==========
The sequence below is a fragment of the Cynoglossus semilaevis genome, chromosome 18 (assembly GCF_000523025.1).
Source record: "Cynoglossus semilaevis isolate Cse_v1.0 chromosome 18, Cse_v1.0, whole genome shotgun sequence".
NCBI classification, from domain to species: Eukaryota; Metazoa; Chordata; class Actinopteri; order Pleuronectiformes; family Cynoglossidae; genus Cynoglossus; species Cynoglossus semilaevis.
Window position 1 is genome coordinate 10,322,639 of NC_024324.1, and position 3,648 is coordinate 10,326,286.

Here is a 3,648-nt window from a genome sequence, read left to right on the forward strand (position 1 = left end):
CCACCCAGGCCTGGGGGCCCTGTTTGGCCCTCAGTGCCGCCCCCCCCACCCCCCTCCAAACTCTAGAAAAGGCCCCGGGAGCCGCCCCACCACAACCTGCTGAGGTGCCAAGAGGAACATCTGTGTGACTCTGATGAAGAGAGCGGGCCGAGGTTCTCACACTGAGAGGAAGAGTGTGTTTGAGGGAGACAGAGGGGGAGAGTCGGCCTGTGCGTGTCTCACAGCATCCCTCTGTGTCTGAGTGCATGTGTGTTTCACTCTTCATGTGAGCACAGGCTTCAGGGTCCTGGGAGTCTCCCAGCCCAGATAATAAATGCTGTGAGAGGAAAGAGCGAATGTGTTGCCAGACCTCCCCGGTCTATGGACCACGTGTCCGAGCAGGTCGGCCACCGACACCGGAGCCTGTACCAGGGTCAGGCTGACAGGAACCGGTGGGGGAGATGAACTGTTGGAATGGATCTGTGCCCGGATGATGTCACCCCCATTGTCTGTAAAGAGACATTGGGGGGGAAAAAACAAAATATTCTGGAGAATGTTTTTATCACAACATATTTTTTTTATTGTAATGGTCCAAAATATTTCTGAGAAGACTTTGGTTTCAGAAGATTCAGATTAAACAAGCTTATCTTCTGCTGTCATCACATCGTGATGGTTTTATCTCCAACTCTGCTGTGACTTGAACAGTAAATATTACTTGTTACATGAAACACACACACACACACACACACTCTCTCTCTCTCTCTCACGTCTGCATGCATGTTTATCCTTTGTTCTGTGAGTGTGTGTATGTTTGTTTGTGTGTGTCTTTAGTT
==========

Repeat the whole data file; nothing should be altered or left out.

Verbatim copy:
The sequence below is a fragment of the Cynoglossus semilaevis genome, chromosome 18 (assembly GCF_000523025.1).
Source record: "Cynoglossus semilaevis isolate Cse_v1.0 chromosome 18, Cse_v1.0, whole genome shotgun sequence".
NCBI classification, from domain to species: Eukaryota; Metazoa; Chordata; class Actinopteri; order Pleuronectiformes; family Cynoglossidae; genus Cynoglossus; species Cynoglossus semilaevis.
Window position 1 is genome coordinate 10,322,639 of NC_024324.1, and position 3,648 is coordinate 10,326,286.

Here is a 3,648-nt window from a genome sequence, read left to right on the forward strand (position 1 = left end):
CCACCCAGGCCTGGGGGCCCTGTTTGGCCCTCAGTGCCGCCCCCCCCACCCCCCTCCAAACTCTAGAAAAGGCCCCGGGAGCCGCCCCACCACAACCTGCTGAGGTGCCAAGAGGAACATCTGTGTGACTCTGATGAAGAGAGCGGGCCGAGGTTCTCACACTGAGAGGAAGAGTGTGTTTGAGGGAGACAGAGGGGGAGAGTCGGCCTGTGCGTGTCTCACAGCATCCCTCTGTGTCTGAGTGCATGTGTGTTTCACTCTTCATGTGAGCACAGGCTTCAGGGTCCTGGGAGTCTCCCAGCCCAGATAATAAATGCTGTGAGAGGAAAGAGCGAATGTGTTGCCAGACCTCCCCGGTCTATGGACCACGTGTCCGAGCAGGTCGGCCACCGACACCGGAGCCTGTACCAGGGTCAGGCTGACAGGAACCGGTGGGGGAGATGAACTGTTGGAATGGATCTGTGCCCGGATGATGTCACCCCCATTGTCTGTAAAGAGACATTGGGGGGGAAAAAACAAAATATTCTGGAGAATGTTTTTATCACAACATATTTTTTTTATTGTAATGGTCCAAAATATTTCTGAGAAGACTTTGGTTTCAGAAGATTCAGATTAAACAAGCTTATCTTCTGCTGTCATCACATCGTGATGGTTTTATCTCCAACTCTGCTGTGACTTGAACAGTAAATATTACTTGTTACATGAAACACACACACACACACACACACTCTCTCTCTCTCTCTCACGTCTGCATGCATGTTTATCCTTTGTTCTGTGAGTGTGTGTATGTTTGTTTGTGTGTGTCTTTAGTT